Beijing Olympics will deploy 212 hydrogen buses
The Winter Games will use these vehicles for both the Olympics and the Paralympics.
The Beijing Public Transport Corporation has announced that it will use 212 hydrogen buses throughout the 2022 Winter Olympics.
This is a part of a broader overall effort made in the attempt to keep the Games carbon neutral.
In all, there will be 11,000 new energy vehicles (NEVs) deployed in order to keep potential risks to a minimum. They will be equipped with real-time monitoring systems to permit data collection. Among the forms of data collected will include driving motors, instruments, and the fuel cell system for the hydrogen buses. The real-time monitoring shares that data within seconds. After the 2022 Winter Olympics are over, the 212 H2-powered buses will be serving the public in the city.
Back in December, it was already announced that the Games would be using H2-powered vehicles as a part of the transportation and logistics. At that time, the spotlight was placed on Zhangjiakou, the city co-hosting the events, where there were already 444 fuel cell buses in operation, covering nine of the city’s routes. They had already carried 62 million passengers and had travelled 21 million kilometers by the time of that announcement. Zhangjiakou boasts two H2 production plants and eight refuelling stations. Those ensure that the vehicles have the fuel they need for consistent and reliable operation.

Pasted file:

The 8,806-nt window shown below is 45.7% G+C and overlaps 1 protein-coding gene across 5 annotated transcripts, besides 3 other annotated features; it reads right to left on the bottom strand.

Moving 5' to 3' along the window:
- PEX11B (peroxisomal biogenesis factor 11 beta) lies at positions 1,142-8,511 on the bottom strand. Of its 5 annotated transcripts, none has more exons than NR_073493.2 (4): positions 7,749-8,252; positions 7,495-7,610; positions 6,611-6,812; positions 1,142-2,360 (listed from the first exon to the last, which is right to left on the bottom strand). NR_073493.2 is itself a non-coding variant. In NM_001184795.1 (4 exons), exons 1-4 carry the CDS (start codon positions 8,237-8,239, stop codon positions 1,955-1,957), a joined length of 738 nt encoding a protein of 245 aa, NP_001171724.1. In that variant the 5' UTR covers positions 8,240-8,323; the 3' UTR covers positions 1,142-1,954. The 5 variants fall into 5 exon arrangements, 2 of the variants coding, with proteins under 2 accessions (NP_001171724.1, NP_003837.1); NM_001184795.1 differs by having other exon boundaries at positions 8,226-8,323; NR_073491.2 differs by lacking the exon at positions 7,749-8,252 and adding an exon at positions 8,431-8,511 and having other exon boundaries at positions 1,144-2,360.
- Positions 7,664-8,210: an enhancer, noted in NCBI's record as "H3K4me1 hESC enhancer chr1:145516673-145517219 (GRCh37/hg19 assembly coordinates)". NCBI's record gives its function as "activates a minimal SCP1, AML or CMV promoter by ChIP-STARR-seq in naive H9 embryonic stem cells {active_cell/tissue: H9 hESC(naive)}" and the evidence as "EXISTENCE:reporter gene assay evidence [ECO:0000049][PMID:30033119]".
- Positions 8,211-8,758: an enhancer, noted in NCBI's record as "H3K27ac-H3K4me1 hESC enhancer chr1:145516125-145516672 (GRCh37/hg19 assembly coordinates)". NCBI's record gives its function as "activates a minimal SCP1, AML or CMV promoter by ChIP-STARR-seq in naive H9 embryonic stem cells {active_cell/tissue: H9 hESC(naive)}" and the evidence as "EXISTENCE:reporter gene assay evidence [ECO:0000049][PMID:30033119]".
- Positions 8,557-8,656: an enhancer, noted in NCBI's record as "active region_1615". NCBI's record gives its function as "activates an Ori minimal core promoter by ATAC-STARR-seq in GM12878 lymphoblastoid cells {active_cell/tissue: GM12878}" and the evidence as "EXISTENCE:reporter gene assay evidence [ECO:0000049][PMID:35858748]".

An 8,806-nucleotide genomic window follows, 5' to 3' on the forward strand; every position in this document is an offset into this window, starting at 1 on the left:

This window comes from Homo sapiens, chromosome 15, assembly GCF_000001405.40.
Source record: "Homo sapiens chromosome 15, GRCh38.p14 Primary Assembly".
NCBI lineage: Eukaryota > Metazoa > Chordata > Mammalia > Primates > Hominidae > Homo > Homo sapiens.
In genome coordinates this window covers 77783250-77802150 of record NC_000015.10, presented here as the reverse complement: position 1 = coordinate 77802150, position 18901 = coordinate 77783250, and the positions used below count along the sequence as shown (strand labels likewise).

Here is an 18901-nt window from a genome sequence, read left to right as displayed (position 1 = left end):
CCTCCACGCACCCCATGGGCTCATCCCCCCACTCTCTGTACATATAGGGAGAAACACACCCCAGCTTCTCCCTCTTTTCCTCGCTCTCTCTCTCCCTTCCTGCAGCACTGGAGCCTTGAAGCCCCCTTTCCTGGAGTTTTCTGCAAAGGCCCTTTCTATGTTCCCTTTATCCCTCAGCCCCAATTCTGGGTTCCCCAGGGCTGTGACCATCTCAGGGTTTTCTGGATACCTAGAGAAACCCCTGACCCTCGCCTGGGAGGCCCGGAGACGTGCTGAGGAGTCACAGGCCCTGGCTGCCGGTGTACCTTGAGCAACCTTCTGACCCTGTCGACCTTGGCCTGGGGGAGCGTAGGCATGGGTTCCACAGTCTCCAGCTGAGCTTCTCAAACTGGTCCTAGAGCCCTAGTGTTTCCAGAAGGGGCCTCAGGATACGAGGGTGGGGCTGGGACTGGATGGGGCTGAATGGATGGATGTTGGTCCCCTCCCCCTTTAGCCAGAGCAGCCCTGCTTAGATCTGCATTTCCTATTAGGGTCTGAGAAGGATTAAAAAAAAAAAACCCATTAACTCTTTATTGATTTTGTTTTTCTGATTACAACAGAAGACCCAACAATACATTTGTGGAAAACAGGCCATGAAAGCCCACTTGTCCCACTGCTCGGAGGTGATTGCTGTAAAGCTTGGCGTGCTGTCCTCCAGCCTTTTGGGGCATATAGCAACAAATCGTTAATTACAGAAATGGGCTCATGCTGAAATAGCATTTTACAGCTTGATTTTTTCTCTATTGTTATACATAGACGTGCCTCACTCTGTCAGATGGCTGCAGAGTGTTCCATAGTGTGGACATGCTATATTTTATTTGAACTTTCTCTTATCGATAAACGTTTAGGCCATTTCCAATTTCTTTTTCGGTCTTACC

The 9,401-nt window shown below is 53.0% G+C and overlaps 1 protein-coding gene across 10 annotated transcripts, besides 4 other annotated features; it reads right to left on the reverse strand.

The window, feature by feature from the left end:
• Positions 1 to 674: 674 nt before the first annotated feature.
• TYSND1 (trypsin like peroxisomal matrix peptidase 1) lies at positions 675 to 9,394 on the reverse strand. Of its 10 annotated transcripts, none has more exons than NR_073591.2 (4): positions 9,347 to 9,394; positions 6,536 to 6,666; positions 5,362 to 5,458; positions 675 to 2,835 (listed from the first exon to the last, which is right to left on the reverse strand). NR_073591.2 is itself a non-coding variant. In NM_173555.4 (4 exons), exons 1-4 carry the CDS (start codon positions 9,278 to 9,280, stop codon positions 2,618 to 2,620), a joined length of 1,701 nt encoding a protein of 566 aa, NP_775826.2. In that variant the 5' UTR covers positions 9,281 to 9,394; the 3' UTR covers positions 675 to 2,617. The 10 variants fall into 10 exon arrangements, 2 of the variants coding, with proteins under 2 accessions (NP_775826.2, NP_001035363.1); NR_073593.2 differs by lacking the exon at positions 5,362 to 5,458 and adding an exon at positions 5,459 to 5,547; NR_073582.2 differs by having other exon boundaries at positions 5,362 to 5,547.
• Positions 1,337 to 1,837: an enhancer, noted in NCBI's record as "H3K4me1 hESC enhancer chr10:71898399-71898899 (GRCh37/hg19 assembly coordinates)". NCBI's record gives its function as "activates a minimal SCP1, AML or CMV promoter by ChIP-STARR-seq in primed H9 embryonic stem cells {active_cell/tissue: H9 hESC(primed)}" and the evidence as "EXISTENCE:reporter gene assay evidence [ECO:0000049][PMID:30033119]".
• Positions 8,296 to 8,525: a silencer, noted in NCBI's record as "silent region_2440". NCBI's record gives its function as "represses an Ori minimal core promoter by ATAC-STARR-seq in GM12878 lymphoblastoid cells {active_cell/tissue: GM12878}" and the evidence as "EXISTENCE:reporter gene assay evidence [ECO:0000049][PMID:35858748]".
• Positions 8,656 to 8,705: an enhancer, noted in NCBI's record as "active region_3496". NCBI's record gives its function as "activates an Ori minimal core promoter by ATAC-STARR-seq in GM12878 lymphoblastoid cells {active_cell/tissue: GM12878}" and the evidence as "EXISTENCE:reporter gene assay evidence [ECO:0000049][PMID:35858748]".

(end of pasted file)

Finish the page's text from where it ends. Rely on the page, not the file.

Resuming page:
Hydrogen buses are an appealing choice for helping to prevent greenhouse gas emissions.
Based on the models in us in Zhangjiakou, the vehicles are estimated to reduce carbon dioxide emissions from exhaust by 11.8 tones per 10,000 kilometers driven. The vehicles have been tested for safe operation in temperatures as low as 20ºC, and additional safety verifications were made by the city’s institute of hydrogen and renewable energy.
China has set an ambitious goal for the Beijing Games, which have been a center of controversy from angles ranging from environmental issues to management of the pandemic and from personal privacy to human rights, among others. Its target is to use enough renewable energy and carbon emission-free fuel that it will be able to call the 2022 Winter Olympics a carbon neutral event.